Alternate Realities Explained
There are three main distinct types of alternate realities.
These are worlds that exist on top of our own. They may be similar, they may be completely different, but the idea is that they occupy the same space and have existed since the dawn of time. They play off the idea that anything that could possibly happen has happened in an alternate reality, all decisions that could have been made have been made, so there could even be a reality out there where Vinny didn't cast Bufu.
This idea has been used extensively in science-fiction and comic books, all the various marvel universes, the numerous Earths in DC, and the great (for the first two seasons) tv series Sliders.
These are often confused with parallel universes when in actuality they are very different. An alternate dimension is a separate "plane" of existence that exists on our world, it's just beyond our vision. These are things like subspace in science-fiction games, astral planes, or any time you enter a world where things look all funky. A lot of times this is how cloaking technology is explained, a person is "out of phase" as as such can't be seen by those in this dimension. It's also quite a popular way to depict how demons or shadows can move around without being seen. This idea is used in Deadly Premonition: the sky darkens and things appear that other characters never seem to notice.
These alternate realities are formed when time travel changes the time line of a universe resulting in a different outcome. It's like the idea of what would happen if you travelled back in time and killed Hitler. The moment you did it there would be a "point of divergence" creating a new history where Hitler never rose to power. The best example of this is seen in Back to the Future 2 where an older Biff Tannen took a book from the future in to the past and changed his own time line. This resulted in drastic changes for the world around him. This concept is used extensively in the Command and Conquer games.
This area of science is a little sketchy, some think that the point at which you alter time would create a splinter universe and yet others think the changes would be limited and localized to that universe's time stream.
These concepts have been played on throughout history in many different ways. C.S.Lewis was one of the first people to popularise the idea of parallel universes in his series the Chronicles of Narnia. There are pools that acts as portals to a great many different worlds where things are very different from our own, and the wardrobe itself could also be considered a portal to another world. Phillip Pullman in recent years used this concept in His Dark Materials, the protagonist had a knife that could literally tear the fabric of space to allow moment between worlds.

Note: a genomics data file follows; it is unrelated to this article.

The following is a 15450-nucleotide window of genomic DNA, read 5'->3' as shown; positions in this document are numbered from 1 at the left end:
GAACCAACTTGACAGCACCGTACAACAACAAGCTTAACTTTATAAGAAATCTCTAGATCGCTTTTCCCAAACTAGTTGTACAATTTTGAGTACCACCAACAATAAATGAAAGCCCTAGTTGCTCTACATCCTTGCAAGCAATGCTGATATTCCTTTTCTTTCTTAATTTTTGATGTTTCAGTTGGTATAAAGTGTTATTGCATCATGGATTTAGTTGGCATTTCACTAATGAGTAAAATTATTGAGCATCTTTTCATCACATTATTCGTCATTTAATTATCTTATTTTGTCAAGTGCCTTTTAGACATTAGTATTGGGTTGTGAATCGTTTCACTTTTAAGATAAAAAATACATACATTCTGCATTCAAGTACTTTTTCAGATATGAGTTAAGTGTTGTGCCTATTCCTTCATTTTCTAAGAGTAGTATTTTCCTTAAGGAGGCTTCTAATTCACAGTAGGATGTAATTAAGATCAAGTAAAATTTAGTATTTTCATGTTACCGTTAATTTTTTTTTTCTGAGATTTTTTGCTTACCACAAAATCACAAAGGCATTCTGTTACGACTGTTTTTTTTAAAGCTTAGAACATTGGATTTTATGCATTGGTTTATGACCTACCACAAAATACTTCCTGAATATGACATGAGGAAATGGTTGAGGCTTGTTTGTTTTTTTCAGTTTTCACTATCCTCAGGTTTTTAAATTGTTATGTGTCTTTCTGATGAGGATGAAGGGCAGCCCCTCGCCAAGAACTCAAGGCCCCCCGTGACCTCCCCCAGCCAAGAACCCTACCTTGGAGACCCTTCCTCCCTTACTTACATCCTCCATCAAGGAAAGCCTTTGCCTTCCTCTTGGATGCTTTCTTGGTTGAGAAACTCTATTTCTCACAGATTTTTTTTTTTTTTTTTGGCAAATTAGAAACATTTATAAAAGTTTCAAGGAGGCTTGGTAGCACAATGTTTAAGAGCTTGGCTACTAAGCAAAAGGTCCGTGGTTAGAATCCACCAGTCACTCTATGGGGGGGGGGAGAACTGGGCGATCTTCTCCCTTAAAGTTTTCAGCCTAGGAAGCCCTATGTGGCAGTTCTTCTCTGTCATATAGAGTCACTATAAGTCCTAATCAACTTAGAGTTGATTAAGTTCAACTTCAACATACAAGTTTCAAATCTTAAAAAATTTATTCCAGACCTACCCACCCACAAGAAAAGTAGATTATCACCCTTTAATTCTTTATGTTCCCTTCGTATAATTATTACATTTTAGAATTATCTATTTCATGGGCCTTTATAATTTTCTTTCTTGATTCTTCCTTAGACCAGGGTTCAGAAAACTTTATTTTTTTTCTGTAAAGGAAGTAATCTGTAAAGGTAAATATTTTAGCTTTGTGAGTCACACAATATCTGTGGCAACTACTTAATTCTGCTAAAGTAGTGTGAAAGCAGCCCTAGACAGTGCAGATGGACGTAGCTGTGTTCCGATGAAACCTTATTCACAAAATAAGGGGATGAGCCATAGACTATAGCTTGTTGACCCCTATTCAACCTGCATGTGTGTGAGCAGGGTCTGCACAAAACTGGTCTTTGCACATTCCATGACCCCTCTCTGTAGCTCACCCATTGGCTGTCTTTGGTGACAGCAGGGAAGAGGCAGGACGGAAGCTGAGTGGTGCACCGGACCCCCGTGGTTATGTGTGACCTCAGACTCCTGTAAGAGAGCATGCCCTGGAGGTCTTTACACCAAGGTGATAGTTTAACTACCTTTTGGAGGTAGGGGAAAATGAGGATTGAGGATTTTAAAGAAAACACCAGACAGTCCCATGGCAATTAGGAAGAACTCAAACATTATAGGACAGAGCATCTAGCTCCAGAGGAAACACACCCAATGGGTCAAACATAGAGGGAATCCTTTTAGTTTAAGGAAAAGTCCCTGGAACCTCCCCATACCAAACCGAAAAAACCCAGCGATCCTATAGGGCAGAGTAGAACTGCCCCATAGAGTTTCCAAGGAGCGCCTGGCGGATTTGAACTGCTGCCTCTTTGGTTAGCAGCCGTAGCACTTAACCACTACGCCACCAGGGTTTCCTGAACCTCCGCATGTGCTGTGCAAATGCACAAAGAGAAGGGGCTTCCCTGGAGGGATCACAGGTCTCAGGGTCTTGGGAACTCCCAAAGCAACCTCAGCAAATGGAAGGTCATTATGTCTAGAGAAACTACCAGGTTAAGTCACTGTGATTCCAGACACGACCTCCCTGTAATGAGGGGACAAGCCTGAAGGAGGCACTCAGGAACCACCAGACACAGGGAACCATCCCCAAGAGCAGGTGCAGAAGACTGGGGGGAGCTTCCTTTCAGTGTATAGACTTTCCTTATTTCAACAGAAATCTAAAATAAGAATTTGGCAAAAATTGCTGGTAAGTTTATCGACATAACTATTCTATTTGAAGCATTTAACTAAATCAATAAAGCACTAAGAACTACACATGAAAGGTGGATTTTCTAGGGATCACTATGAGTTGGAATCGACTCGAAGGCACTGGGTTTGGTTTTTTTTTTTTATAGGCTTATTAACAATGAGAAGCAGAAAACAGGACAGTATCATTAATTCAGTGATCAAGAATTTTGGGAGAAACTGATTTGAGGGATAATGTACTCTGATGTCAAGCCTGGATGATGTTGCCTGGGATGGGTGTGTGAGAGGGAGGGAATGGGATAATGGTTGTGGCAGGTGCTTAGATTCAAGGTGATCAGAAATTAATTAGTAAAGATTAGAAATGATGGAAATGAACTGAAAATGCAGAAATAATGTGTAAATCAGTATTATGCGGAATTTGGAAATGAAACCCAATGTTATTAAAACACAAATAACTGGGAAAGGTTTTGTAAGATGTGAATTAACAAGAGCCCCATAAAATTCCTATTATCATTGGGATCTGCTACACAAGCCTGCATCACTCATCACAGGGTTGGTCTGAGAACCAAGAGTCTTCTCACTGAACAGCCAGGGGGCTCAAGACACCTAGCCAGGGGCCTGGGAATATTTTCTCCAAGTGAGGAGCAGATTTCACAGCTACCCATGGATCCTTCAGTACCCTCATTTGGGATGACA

Alternate dimensions have been theorised in one form or another since the stone age. Ancient witch doctor types that take mind altering substances believed that their minds were opened to see things that existed in our world but were normally invisible to humans because they live in an alternate realm. They are also thought of quite often by various meditating types who believe in astral projection, the idea that the spirit exists on an alternate plane and can leave the body to explore this part of existence.
Alternate histories have been contemplated since man learned the ability to think independently, it's hard to look at history and not not wonder would would happen if a few things were changed. One of the earliest examples of this was written by Livy, in Av Urbe condita, in which he contemplated what would have happened if Alexander the great had expanded east and engaged in war with Rome. Another is by Louis Geoffroy in the 19th century, in which he he explored a world where Napoleon defeated the duke of Wellington and went on to rule a mighty French empire. A more modern day example is Making History by Stephen Fry, in which Hitler dies but the Nazis go on to win World War 2 without the dictator.
Really, any game can be seen as taking place in an alternate reality as it is clearly a world that is not our own. The exceptions to this are ones that take place very distinctively on other planets or in galaxies far far away such as Star Wars. In those cases, the stories could be said to exist in our universe, just somewhere we don't know about.
Some games use parallel universes or alternate timelines as one of their core concepts. Dark Void is the perfect example of a game set in a parallel universe. It exists on an alternate Earth. Another example of this in games is Spider-Man Shattered Dimensions, which is based around many different parallel Spider-Mans. The use of the word dimensions in the game's name is a popular misconception, that alternate dimensions and worlds are the same thing. Games use fictional timelines as a setting for possible games quite often, World in Conflict depicted a possible invasion of the United States and Red Alert had a very messed up timeline that I don't claim to understand.
Alternate Dimensions are used in games quite a lot. This can be any sort of phase shifting where you go through worlds, any sort of vision that lets you see things normal people can't, worlds that exist on top of our own, or creatures that exist but can't always be seen because they live beyond us.